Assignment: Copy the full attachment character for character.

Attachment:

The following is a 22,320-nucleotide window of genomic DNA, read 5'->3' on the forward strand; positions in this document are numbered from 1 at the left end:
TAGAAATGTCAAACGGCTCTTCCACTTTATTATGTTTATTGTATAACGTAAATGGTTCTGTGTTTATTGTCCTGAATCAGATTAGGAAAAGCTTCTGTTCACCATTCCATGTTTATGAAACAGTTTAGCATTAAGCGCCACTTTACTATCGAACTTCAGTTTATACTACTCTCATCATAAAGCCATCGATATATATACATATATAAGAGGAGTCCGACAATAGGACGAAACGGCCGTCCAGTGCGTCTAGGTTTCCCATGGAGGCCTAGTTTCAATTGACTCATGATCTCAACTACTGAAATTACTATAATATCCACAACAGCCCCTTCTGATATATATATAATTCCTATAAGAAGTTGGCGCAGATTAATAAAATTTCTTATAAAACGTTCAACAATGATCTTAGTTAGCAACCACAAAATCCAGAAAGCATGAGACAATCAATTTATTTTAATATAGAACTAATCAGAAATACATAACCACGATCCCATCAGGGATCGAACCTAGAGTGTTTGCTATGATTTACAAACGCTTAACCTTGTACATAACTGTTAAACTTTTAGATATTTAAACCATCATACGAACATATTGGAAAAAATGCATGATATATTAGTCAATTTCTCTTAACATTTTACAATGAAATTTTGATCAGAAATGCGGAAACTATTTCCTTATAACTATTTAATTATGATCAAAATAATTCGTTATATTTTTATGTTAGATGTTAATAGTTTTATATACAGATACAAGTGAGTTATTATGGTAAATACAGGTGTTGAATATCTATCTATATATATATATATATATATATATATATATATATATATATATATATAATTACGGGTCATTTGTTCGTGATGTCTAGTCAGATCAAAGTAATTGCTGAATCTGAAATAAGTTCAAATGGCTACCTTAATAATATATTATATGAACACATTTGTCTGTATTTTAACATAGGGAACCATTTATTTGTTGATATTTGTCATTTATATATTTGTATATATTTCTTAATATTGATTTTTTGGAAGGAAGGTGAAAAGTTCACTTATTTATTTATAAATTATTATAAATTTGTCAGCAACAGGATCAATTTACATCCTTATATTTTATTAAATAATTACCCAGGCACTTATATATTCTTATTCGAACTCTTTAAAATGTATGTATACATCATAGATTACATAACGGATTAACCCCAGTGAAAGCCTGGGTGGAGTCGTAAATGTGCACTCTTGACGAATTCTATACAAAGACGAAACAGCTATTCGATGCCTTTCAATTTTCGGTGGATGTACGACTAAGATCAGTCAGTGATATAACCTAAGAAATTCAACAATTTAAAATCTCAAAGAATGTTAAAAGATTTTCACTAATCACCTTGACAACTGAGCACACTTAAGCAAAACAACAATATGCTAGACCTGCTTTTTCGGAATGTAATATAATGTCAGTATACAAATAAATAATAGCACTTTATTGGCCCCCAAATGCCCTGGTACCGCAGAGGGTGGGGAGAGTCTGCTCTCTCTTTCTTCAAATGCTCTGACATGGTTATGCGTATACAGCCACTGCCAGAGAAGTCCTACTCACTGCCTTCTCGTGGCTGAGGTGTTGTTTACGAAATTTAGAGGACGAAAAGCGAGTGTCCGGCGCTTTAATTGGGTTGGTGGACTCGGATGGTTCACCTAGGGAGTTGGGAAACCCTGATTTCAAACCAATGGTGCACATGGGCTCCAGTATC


The following is a 22,320-nucleotide window of genomic DNA, read 5'->3' on the forward strand; positions in this document are numbered from 1 at the left end:
TAGAAATGTCAAACGGCTCTTCCACTTTATTATGTTTATTGTATAACGTAAATGGTTCTGTGTTTATTGTCCTGAATCAGATTAGGAAAAGCTTCTGTTCACCATTCCATGTTTATGAAACAGTTTAGCATTAAGCGCCACTTTACTATCGAACTTCAGTTTATACTACTCTCATCATAAAGCCATCGATATATATACATATATAAGAGGAGTCCGACAATAGGACGAAACGGCCGTCCAGTGCGTCTAGGTTTCCCATGGAGGCCTAGTTTCAATTGACTCATGATCTCAACTACTGAAATTACTATAATATCCACAACAGCCCCTTCTGATATATATATAATTCCTATAAGAAGTTGGCGCAGATTAATAAAATTTCTTATAAAACGTTCAACAATGATCTTAGTTAGCAACCACAAAATCCAGAAAGCATGAGACAATCAATTTATTTTAATATAGAACTAATCAGAAATACATAACCACGATCCCATCAGGGATCGAACCTAGAGTGTTTGCTATGATTTACAAACGCTTAACCTTGTACATAACTGTTAAACTTTTAGATATTTAAACCATCATACGAACATATTGGAAAAAATGCATGATATATTAGTCAATTTCTCTTAACATTTTACAATGAAATTTTGATCAGAAATGCGGAAACTATTTCCTTATAACTATTTAATTATGATCAAAATAATTCGTTATATTTTTATGTTAGATGTTAATAGTTTTATATACAGATACAAGTGAGTTATTATGGTAAATACAGGTGTTGAATATCTATCTATATATATATATATATATATATATATATATATATATATATATATATAATTACGGGTCATTTGTTCGTGATGTCTAGTCAGATCAAAGTAATTGCTGAATCTGAAATAAGTTCAAATGGCTACCTTAATAATATATTATATGAACACATTTGTCTGTATTTTAACATAGGGAACCATTTATTTGTTGATATTTGTCATTTATATATTTGTATATATTTCTTAATATTGATTTTTTGGAAGGAAGGTGAAAAGTTCACTTATTTATTTATAAATTATTATAAATTTGTCAGCAACAGGATCAATTTACATCCTTATATTTTATTAAATAATTACCCAGGCACTTATATATTCTTATTCGAACTCTTTAAAATGTATGTATACATCATAGATTACATAACGGATTAACCCCAGTGAAAGCCTGGGTGGAGTCGTAAATGTGCACTCTTGACGAATTCTATACAAAGACGAAACAGCTATTCGATGCCTTTCAATTTTCGGTGGATGTACGACTAAGATCAGTCAGTGATATAACCTAAGAAATTCAACAATTTAAAATCTCAAAGAATGTTAAAAGATTTTCACTAATCACCTTGACAACTGAGCACACTTAAGCAAAACAACAATATGCTAGACCTGCTTTTTCGGAATGTAATATAATGTCAGTATACAAATAAATAATAGCACTTTATTGGCCCCCAAATGCCCTGGTACCGCAGAGGGTGGGGAGAGTCTGCTCTCTCTTTCTTCAAATGCTCTGACATGGTTATGCGTATACAGCCACTGCCAGAGAAGTCCTACTCACTGCCTTCTCGTGGCTGAGGTGTTGTTTACGAAATTTAGAGGACGAAAAGCGAGTGTCCGGCGCTTTAATTGGGTTGGTGGACTCGGATGGTTCACCTAGGGAGTTGGGAAACCCTGATTTCAAACCAATGGTGCACATGGGCTCCAGTATC